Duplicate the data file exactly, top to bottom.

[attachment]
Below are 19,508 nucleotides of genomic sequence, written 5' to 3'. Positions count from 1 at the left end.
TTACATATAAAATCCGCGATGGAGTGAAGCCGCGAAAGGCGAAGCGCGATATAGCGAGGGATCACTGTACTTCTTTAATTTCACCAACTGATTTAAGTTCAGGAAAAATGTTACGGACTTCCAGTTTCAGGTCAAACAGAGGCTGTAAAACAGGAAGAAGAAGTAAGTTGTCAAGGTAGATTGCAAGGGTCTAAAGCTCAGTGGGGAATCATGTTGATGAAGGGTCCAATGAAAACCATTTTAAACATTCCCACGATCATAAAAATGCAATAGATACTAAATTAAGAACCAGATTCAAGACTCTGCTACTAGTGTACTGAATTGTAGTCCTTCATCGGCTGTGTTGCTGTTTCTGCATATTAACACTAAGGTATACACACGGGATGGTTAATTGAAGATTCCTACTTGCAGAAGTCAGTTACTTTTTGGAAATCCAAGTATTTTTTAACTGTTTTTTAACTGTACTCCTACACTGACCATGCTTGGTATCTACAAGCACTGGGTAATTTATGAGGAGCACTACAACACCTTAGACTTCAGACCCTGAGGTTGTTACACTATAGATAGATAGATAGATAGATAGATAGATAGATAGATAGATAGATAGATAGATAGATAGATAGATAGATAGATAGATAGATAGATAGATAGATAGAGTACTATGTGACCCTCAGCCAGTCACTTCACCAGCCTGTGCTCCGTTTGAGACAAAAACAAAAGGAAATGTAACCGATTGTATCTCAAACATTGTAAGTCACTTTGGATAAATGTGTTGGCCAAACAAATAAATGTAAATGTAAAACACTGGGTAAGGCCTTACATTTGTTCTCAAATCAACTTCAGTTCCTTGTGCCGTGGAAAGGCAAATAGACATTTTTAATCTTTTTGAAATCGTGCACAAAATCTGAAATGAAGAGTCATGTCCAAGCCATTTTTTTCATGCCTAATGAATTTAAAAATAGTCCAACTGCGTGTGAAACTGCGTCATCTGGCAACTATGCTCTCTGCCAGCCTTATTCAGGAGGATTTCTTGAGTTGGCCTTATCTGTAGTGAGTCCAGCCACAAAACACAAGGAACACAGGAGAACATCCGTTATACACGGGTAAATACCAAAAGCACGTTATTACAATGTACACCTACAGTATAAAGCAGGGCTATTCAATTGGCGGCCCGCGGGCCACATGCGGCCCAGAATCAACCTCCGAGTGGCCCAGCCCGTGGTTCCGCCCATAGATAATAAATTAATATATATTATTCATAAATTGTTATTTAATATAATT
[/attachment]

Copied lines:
Below are 19,508 nucleotides of genomic sequence, written 5' to 3'. Positions count from 1 at the left end.
TTACATATAAAATCCGCGATGGAGTGAAGCCGCGAAAGGCGAAGCGCGATATAGCGAGGGATCACTGTACTTCTTTAATTTCACCAACTGATTTAAGTTCAGGAAAAATGTTACGGACTTCCAGTTTCAGGTCAAACAGAGGCTGTAAAACAGGAAGAAGAAGTAAGTTGTCAAGGTAGATTGCAAGGGTCTAAAGCTCAGTGGGGAATCATGTTGATGAAGGGTCCAATGAAAACCATTTTAAACATTCCCACGATCATAAAAATGCAATAGATACTAAATTAAGAACCAGATTCAAGACTCTGCTACTAGTGTACTGAATTGTAGTCCTTCATCGGCTGTGTTGCTGTTTCTGCATATTAACACTAAGGTATACACACGGGATGGTTAATTGAAGATTCCTACTTGCAGAAGTCAGTTACTTTTTGGAAATCCAAGTATTTTTTAACTGTTTTTTAACTGTACTCCTACACTGACCATGCTTGGTATCTACAAGCACTGGGTAATTTATGAGGAGCACTACAACACCTTAGACTTCAGACCCTGAGGTTGTTACACTATAGATAGATAGATAGATAGATAGATAGATAGATAGATAGATAGATAGATAGATAGATAGATAGATAGATAGATAGATAGATAGATAGATAGATAGAGTACTATGTGACCCTCAGCCAGTCACTTCACCAGCCTGTGCTCCGTTTGAGACAAAAACAAAAGGAAATGTAACCGATTGTATCTCAAACATTGTAAGTCACTTTGGATAAATGTGTTGGCCAAACAAATAAATGTAAATGTAAAACACTGGGTAAGGCCTTACATTTGTTCTCAAATCAACTTCAGTTCCTTGTGCCGTGGAAAGGCAAATAGACATTTTTAATCTTTTTGAAATCGTGCACAAAATCTGAAATGAAGAGTCATGTCCAAGCCATTTTTTTCATGCCTAATGAATTTAAAAATAGTCCAACTGCGTGTGAAACTGCGTCATCTGGCAACTATGCTCTCTGCCAGCCTTATTCAGGAGGATTTCTTGAGTTGGCCTTATCTGTAGTGAGTCCAGCCACAAAACACAAGGAACACAGGAGAACATCCGTTATACACGGGTAAATACCAAAAGCACGTTATTACAATGTACACCTACAGTATAAAGCAGGGCTATTCAATTGGCGGCCCGCGGGCCACATGCGGCCCAGAATCAACCTCCGAGTGGCCCAGCCCGTGGTTCCGCCCATAGATAATAAATTAATATATATTATTCATAAATTGTTATTTAATATAATT